It wasn’t until later that Alan Cooper himself finally posted a short essay on “The Origin of Personas.” For me it was a revelation. A few paragraphs of it are so important that I think they require quoting in full:
I was writing a critical-path project management program that I called “PlanIt.” Early in the project, I interviewed about seven or eight colleagues and acquaintances who were likely candidates to use a project management program. In particular, I spoke at length with a woman named Kathy who worked at Carlick Advertising. Kathy’s job was called “traffic,” and it was her responsibility to assure that projects were staffed and staffers fully utilized. It seemed a classic project management task. Kathy was the basis for my first, primitive, persona. In 1983, compared to what we use today, computers were very small, slow, and weak. It was normal for a large program the size of PlanIt to take an hour or more just to compile in its entirety. I usually performed a full compilation at least once a day around lunchtime. At the time I lived in Monterey California, near the classically beautiful Old Del Monte golf course. After eating, while my computer chugged away compiling the source code, I would walk the golf course. From my home near the ninth hole, I could traverse almost the entire course without attracting much attention from the clubhouse. During those walks I designed my program. As I walked, I would engage myself in a dialogue, play-acting a project manager, loosely based on Kathy, requesting functions and behavior from my program. I often found myself deep in those dialogues, speaking aloud, and gesturing with my arms. Some of the golfers were taken aback by my unexpected presence and unusual behavior, but that didn’t bother me because I found that this play-acting technique was remarkably effective for cutting through complex design questions of functionality and interaction, allowing me to clearly see what was necessary and unnecessary and, more importantly, to differentiate between what was used frequently and what was needed only infrequently.
If we slow down enough to really listen to what Cooper is saying here, and unpack some of the implications, we’re left with a number of insights that help us reconsider how personas work in design.
1. Cooper based his persona on a real person he’d actually met, talked with, and observed. This was essential. He didn’t read about “Kathy” from a market survey, or from a persona document that a previous designer (or a separate “researcher” on a team) had written. He worked from primary experience, rather than re-using a some kind of user description from a different project.
2. Cooper didn’t start with a “method”—or especially not a “methodology”! His approach was an intuitive act of design. It wasn’t a scientific gathering of requirements and coolly transposing them into a grid of capabilities. It came from the passionate need of a designer to really understand the user—putting on the skin of another person.
3. The persona wasn’t a document. Rather, it was the activity of empathetic role-play. Cooper was telling himself a story, and embodying that story as he told it. The persona was in the designer, not on paper. If Cooper created a document, it would’ve been a description of the persona, not the persona itself. Most of us, however, tend to think of the document—the paper or slide with the smiling picture and smattering of personal detail—as the persona, as if creating the document is the whole point.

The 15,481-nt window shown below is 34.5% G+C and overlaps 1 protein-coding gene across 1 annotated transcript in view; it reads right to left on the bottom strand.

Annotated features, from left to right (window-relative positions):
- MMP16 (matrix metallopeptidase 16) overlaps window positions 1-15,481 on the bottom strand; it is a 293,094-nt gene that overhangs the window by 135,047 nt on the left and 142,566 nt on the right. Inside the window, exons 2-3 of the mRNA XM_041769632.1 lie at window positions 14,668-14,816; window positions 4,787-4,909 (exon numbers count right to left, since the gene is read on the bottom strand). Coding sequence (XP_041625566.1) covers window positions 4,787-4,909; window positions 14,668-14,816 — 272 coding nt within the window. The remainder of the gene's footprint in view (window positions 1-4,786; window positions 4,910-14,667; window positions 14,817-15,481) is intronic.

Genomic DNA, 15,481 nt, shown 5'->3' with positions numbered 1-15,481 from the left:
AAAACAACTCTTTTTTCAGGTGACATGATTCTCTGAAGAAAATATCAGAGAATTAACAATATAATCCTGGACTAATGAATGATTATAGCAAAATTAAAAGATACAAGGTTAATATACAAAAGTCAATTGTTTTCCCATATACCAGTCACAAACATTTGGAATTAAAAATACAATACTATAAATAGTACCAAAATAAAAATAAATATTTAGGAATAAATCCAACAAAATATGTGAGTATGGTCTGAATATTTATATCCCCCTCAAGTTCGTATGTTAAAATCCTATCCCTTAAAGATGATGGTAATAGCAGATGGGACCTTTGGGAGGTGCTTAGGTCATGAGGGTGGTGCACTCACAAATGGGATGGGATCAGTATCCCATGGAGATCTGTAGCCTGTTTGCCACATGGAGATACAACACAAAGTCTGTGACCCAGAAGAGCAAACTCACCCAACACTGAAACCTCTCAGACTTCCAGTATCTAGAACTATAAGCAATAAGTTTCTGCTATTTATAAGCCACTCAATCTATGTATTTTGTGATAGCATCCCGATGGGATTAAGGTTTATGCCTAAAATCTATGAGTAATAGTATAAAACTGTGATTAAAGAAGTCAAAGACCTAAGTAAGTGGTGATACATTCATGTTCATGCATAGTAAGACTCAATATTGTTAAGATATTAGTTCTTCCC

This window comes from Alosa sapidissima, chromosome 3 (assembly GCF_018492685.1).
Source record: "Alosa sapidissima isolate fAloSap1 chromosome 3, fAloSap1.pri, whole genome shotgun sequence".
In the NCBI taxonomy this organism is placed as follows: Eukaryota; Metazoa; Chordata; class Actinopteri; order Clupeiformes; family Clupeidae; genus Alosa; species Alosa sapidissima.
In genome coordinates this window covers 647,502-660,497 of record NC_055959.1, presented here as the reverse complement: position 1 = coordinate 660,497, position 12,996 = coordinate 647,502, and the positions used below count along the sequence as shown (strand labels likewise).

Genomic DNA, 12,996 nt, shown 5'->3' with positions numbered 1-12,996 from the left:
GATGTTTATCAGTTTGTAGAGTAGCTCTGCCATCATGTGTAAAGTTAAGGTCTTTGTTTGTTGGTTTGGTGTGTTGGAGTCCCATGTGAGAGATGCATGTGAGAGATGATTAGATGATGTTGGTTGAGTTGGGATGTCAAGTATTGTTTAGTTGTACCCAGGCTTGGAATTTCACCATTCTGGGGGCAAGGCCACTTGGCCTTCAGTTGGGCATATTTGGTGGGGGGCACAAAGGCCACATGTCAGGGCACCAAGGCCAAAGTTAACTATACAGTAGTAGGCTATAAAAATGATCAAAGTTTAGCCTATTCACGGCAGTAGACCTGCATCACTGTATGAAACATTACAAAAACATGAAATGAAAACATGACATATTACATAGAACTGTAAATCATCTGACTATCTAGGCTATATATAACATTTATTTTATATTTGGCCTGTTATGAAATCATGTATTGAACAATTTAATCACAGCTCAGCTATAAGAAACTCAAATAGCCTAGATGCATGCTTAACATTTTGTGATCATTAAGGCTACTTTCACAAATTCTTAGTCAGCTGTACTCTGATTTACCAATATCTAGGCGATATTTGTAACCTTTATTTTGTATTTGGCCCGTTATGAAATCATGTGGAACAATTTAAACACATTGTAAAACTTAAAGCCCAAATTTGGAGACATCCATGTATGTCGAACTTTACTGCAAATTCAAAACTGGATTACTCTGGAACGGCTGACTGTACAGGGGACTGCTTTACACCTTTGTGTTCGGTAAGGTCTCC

4. Cooper was doing this in his “spare time,” away from the system, away from the cubicle. His slow computer was serendipitous—it unwittingly gave him the excuse to wander, breathe and ruminate. Hardly the model of corporate efficiency. Getting away from the office and the computer screen were essential to arriving at his design insights. Yet, how often do you see design methods that tell you to get away from the office, walk around outside and talk to yourself?
5. His persona gained clarity by focusing on a particular person—”Kathy”. I wonder how much more effective our personas would be if we started with a single, actual person as the model, and were rigorous about adding other characteristics—sticking only to things we’d really observed from our users. Starting with a composite, it’s too easy to cherry-pick bits and pieces from them to make a Frankenstein Persona that better fits our preconceptions.
Personas are actually the designer’s focused act of empathetic imagination, grounded in first-hand user knowledge.
1. Personas and the Role of Design Documentation, How it’s less about deliverables, and more about design. Boxes and Arrows, Andrew Hinton
Related ideas and links
- Alan Cooper, The Origin of Personas
- Jason Fried, Ask 37 Signals: Personas?
- Antonella Pavese, Get real: How to design for the life of others?
- Pragmatic Personas “Knowing who will use your software is important to the software development process. Having the end user in mind helps you develop features that fit the user’s needs. And, figuring out your end user, as Jeff Patton reveals, is indeed easy. In this column, Jeff details stereotypes to avoid, questions to ask, and how to implement this pragmatic persona in your development process.” (Jeff Patton)
- Using Personas During Design and Documentation “(…) although demographics and task analysis play an important part in persona creation, personas are more than just a collection of user profiles and groups. You should make them as real as you can. They should embody all the human attributes you’d expect to find in your users. For example, they could be moody, very task oriented, work in a specific type of environment, or even hate the idea of referring to documentation unless they are absolutely compelled to do so.” (Niranjan Jahagirdar and Arun Joseph Martin)